The closer students get to graduating from high school and entering the world of work, the less enthusiastic they feel about school.
In fact, older students are engaged with school at much lower rates than younger students, according to the 2016 Gallup Student Poll survey of fifth- through 12th-grade students from about 3,000 schools that opted to participate in the survey.
Of students surveyed, fifth-graders are most engaged, and 11th-graders are least engaged. The low engagement for older students relative to younger students should concern leaders, as education scholars have found that engagement is linked to students' success in school.
Gallup defines the engagement of students as students' involvement and enthusiasm with school. About half of U.S. public school students surveyed (49%) are engaged with school. Nearly three-quarters (74%) of all surveyed fifth-grade students are engaged, and only about one-third of surveyed students in 10th, 11th and 12th grades are engaged.
The "School Engagement Cliff"
The "school engagement cliff" poses a challenge for school leaders, with the starkest engagement differences occurring during the middle school years. There is a 13-percentage-point difference in engagement between sixth and seventh grade and a nine-point difference between seventh and eighth grade, with engagement declining as grade level for students increases.
These findings are from the 2016 Gallup Student Poll Snapshot Report and reflect results from the eighth annual Gallup Student Poll, which provides insights into how students experience their lives in and out of school. Gallup conducted the survey via the web Sept. 26-Oct. 28, 2016, and included about 3,000 public and private schools in the U.S. and Canada.
Nearly 5 million surveys have been completed by students from thousands of schools that opted to participate in the survey since Gallup launched the pilot in spring 2009.
The Gallup Student Poll includes four elements: engagement with school, hope for the future, entrepreneurial aspiration, and career and financial literacy.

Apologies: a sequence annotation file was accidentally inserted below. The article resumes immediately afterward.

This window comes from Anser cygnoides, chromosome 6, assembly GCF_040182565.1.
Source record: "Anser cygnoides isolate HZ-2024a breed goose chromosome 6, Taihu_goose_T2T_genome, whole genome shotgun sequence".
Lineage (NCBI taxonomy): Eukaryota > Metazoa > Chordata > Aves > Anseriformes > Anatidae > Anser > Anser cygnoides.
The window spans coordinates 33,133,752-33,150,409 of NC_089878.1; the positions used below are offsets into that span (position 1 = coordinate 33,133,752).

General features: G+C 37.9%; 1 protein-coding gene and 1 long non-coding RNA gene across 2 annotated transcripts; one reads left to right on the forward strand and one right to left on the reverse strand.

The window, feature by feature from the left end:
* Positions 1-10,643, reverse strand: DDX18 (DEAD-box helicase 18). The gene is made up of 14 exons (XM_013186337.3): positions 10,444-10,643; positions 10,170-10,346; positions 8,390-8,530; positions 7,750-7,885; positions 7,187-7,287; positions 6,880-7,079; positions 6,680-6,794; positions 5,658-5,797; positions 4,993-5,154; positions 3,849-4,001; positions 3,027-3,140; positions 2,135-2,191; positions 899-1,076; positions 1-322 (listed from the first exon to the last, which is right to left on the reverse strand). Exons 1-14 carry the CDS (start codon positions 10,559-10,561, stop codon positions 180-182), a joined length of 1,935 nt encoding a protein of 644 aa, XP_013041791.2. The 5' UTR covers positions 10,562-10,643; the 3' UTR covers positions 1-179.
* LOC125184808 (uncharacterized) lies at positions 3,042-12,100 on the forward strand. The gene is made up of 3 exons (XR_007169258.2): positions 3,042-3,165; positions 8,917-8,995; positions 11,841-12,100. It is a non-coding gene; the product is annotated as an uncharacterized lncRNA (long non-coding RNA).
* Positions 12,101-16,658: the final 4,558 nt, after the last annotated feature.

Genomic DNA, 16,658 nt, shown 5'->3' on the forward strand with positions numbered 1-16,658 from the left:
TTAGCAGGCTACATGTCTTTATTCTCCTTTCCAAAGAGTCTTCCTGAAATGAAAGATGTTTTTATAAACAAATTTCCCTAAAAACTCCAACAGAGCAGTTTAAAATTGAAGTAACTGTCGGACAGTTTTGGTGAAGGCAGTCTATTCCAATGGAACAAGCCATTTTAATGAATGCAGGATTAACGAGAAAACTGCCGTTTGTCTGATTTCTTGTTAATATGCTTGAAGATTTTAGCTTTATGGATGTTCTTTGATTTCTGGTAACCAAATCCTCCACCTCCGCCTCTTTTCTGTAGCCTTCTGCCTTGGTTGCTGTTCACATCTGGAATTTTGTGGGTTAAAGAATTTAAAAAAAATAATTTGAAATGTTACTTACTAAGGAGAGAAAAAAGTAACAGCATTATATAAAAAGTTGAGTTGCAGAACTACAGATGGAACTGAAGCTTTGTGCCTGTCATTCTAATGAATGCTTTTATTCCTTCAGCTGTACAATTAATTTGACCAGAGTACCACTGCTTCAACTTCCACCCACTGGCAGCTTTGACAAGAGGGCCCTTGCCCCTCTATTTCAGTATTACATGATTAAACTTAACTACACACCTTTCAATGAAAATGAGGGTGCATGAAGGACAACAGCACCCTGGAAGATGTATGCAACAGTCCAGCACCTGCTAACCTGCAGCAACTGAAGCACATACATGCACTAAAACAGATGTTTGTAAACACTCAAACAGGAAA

Results of the 2016 Gallup Student Poll show that the surveyed fifth-grade students are over nine times more likely to be engaged with school than they are to be actively disengaged; however, the ratio of engaged to actively disengaged students shrinks dramatically for older students. Students surveyed in 10th, 11th or 12th grade are just as likely to be actively disengaged as they are to be engaged with school on Gallup's measure.
Outcomes for Actively Disengaged Students vs. Engaged Students
Findings from the 2016 Gallup Student Poll show that, compared with their actively disengaged peers, engaged students are:
- 4.5 times more likely to be hopeful for the future
- 2.5 times more likely to say they get excellent grades at school
- 2.5 times more likely to strongly agree they do well in school
On the other hand, compared with their engaged peers, actively disengaged students are:
- 9 times more likely to say they get poor grades at school
- 2 times more likely to say they missed a lot of school last year
- 7.2 times more likely to feel discouraged about the future
In addition to the relationship between engagement and desirable outcomes reported via the Gallup Student Poll survey, there is some indication that engagement is also linked with student achievement scores at the school level.
A Gallup study of 128 schools in Texas showed that student engagement is significantly related to students' academic growth and postsecondary readiness at the school level, based on the State of Texas Assessments of Academic Readiness outcomes. Namely, schools with higher engagement had higher percentages of students showing academic growth across subject areas, along with higher postsecondary readiness in math and writing. More research is needed to understand the extent to which engagement affects individual student growth.
The next article in this series has ideas for addressing the problem of the school engagement cliff.
Does your school know the best ways to measure and build engagement among students, staff and parents? Gallup can help you find out.
The Gallup Student Poll results and findings are based on surveys collected via web from 909,617 students in grades five through 12, representing about 3,000 schools from 540 school districts across 49 states and the District of Columbia. Massachusetts was the only U.S. state not included in the poll. The online poll was completed by a convenience sample of schools and districts from Sept. 26-Oct. 28, 2016. Gallup does not randomly select schools participating in the annual Gallup Student Poll, nor does Gallup charge or provide any incentives for participation beyond school-specific data. Participation rates vary by school. The survey is anonymous and only group data are reported.
The annual Gallup Student Poll is offered at no cost for U.S. schools and districts. Gallup Student Poll data are not statistically weighted to account for nonresponse bias; therefore, the overall data from the annual administration of the Gallup Student Poll may not be generalizable to the U.S. student population of fifth- through 12th-grade students.
Mark Reckmeyer, Sr. Consultant, provided database management and analytics support for this article.